A great film and an important one. One that creates a fine blend of beauty, ugliness, horror, pitch-black comedy and embittered social-commentary into a rich cinematic goulash. An extraordinary work of art. That being said, I'll be damned if I'll sit through it again. It made me sick enough the first time...
@QueerPorto2 Experimental... that's for sure. 3 stories that don't really make a cohesive group among them. Even if the "sexual leprosy" in the Horror segment serves as a metaphor for AIDS, the queer theme is still not represented or representative of an attitude or point-of-view. The Hero segment ended pretty much has it begun. The Homo segment is the most captivating one, but too simplistic. 1 star for each story.
Hard to believe this rough and radical filmmaker would become one of our most polished romantics! A film with ideas better than its execution, 'Homo' was the tale that connected strongest, a challenging piece that pales having watched 'Querelle' some weeks ago. Otherwise the homages don't stand in isolation like say 'Far From Heaven' does. I'm not sad Haynes pursued more narrative based films.
A whole that's no more than the sum of its parts, which themselves are of varying quality... A bit graceless. Concept-heavy; the too-rigid outlines allowing only formulaic, heavy-handed filling in. Moments of aesthetic/symbolic beauty end up stifled, subjugated to the plan, rather than propelling the film in an organic, fluid way. More relevant to the history of queer cinema specifically than to the history of film.
A triptych of abstract queer cinema with narratives connected through themes of alienation, disgrace, and shame. Each allegory calls towards the experience of being queer; Haynes likens the alienation of a young boy, the restraint of a victimized male, and the monstrosity of a self-denying doctor to comment on the general malaise of societal judgment and abuse of those deemed 'different'. 84/100 - Great
There are some moments in this film that are a little much but all in all this is a great debut film for Todd Haynes. Three interwoven stories that each take on their own form are brilliantly intertwined by Haynes. Haynes is a director that knows exactly what he wants and how he needs to get it.
I'm not sure if its delirious whole quite measures up to the sum of its parts, but there is a lot to think about and enjoy here in Todd Hayne's surreal anthology film. I can't say that I cared very much for the prison storyline, but his documentarian and 60s horror sections were very engaging and the actual transitions between each story flowed near seamlessly for the majority of its running-time.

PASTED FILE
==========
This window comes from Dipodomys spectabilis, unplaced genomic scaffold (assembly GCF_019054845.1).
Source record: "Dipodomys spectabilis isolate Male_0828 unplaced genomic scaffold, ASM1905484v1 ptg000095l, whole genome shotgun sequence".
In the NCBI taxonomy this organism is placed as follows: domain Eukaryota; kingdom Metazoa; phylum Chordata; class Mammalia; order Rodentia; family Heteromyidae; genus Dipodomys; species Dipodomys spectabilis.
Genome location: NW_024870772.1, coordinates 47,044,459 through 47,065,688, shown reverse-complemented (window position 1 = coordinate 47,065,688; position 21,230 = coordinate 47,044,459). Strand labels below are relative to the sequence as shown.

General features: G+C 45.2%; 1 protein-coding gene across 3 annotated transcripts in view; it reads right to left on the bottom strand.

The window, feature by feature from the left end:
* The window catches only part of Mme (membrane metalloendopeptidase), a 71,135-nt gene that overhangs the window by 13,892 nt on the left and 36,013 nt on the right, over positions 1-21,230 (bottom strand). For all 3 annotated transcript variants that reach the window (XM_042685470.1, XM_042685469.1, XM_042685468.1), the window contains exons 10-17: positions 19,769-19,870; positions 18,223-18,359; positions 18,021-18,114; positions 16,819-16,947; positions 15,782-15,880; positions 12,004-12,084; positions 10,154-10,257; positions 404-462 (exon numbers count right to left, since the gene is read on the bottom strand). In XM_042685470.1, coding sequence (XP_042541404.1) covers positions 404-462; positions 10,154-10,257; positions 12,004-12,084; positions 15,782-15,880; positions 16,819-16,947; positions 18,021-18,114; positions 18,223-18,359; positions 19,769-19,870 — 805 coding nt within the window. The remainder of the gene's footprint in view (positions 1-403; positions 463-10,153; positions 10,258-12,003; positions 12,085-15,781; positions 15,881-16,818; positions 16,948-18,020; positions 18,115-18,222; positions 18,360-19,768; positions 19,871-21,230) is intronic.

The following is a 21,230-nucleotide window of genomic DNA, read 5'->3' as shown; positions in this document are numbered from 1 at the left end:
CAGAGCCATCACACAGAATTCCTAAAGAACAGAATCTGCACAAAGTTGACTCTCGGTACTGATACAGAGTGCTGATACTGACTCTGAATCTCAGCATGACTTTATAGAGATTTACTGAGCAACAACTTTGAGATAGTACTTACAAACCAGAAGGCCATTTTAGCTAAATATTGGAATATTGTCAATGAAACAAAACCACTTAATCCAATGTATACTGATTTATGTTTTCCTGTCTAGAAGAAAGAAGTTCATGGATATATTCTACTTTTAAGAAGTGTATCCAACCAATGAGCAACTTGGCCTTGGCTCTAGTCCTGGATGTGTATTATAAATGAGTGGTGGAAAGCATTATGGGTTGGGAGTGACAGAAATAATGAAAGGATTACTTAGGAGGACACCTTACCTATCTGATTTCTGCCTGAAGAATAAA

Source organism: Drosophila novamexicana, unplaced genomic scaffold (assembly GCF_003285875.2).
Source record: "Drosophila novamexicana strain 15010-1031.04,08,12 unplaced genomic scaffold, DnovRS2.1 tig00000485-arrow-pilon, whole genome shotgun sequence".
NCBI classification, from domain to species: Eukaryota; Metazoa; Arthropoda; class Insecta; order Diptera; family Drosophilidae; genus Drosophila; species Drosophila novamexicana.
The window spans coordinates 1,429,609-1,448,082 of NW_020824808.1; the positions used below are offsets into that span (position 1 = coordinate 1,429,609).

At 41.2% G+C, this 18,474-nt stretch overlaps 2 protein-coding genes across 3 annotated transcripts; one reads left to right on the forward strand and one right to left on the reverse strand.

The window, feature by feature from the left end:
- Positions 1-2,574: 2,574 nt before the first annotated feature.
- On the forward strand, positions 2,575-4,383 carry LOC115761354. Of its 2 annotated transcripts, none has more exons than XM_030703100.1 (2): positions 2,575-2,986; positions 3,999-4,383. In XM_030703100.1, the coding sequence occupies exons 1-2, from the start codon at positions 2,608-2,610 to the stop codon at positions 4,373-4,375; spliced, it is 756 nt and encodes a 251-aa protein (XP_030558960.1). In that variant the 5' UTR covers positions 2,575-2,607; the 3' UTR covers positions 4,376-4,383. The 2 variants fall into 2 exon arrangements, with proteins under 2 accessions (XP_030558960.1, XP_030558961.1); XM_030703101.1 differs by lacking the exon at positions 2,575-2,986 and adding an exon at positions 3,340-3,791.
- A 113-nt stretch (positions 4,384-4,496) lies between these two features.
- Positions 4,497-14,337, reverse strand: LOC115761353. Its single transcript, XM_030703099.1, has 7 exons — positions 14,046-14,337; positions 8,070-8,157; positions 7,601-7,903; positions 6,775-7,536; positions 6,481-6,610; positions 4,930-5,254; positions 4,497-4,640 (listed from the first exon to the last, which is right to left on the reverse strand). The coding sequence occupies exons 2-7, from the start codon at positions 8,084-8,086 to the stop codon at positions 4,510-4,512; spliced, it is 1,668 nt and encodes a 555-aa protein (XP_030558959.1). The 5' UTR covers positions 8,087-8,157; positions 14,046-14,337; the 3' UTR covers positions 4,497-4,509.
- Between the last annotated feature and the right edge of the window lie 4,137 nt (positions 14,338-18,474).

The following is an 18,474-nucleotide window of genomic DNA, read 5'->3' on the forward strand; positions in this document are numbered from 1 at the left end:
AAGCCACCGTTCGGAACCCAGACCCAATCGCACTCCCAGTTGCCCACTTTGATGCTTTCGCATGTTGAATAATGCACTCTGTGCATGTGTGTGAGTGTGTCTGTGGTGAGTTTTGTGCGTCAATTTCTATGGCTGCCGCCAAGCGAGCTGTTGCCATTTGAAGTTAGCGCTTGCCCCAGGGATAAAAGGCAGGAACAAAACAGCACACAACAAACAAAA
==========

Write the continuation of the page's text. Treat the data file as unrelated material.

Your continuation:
I wanted so much to rate this higher, just as I wanted to enjoy it more than I did. One story is much more interesting than the rest. Thematically strong and with things to say, it just falls short at the hurdle marked: 'storytelling'. It juggles three different forms without mastering any of them, and all the characters find themselves short shrifted by the end.
A true masterpiece of progressive queer cinema. This bold debut blends cinematic formalism and a fearless sense of identity. Beyond the sexual overtones, Todd Haynes divides the harsh realities of living in a homophobic society into three separate, but equally powerful episodes. I was especially transfixed by the "mockumentary" portion.
While Poison's subject matter are not nearly as transgressive or controversial as they were at the films reception, its unique and intentionally vintage styling, and Haynes wonderful execution, is interesting to the eyes, and remains compelling. The interweaving of its three short stories is done just as deftly. Fascinating, would certainly watch again.
Todd Haynes' debut feature is certainly an ambitious little film, even if not all of it necessarily lands. It is more than clear why it made such an impact in 1991 and why it changed the landscape of film. Sometimes, however, historical significance is not always enough of a connection, and Poison kept me at a distance.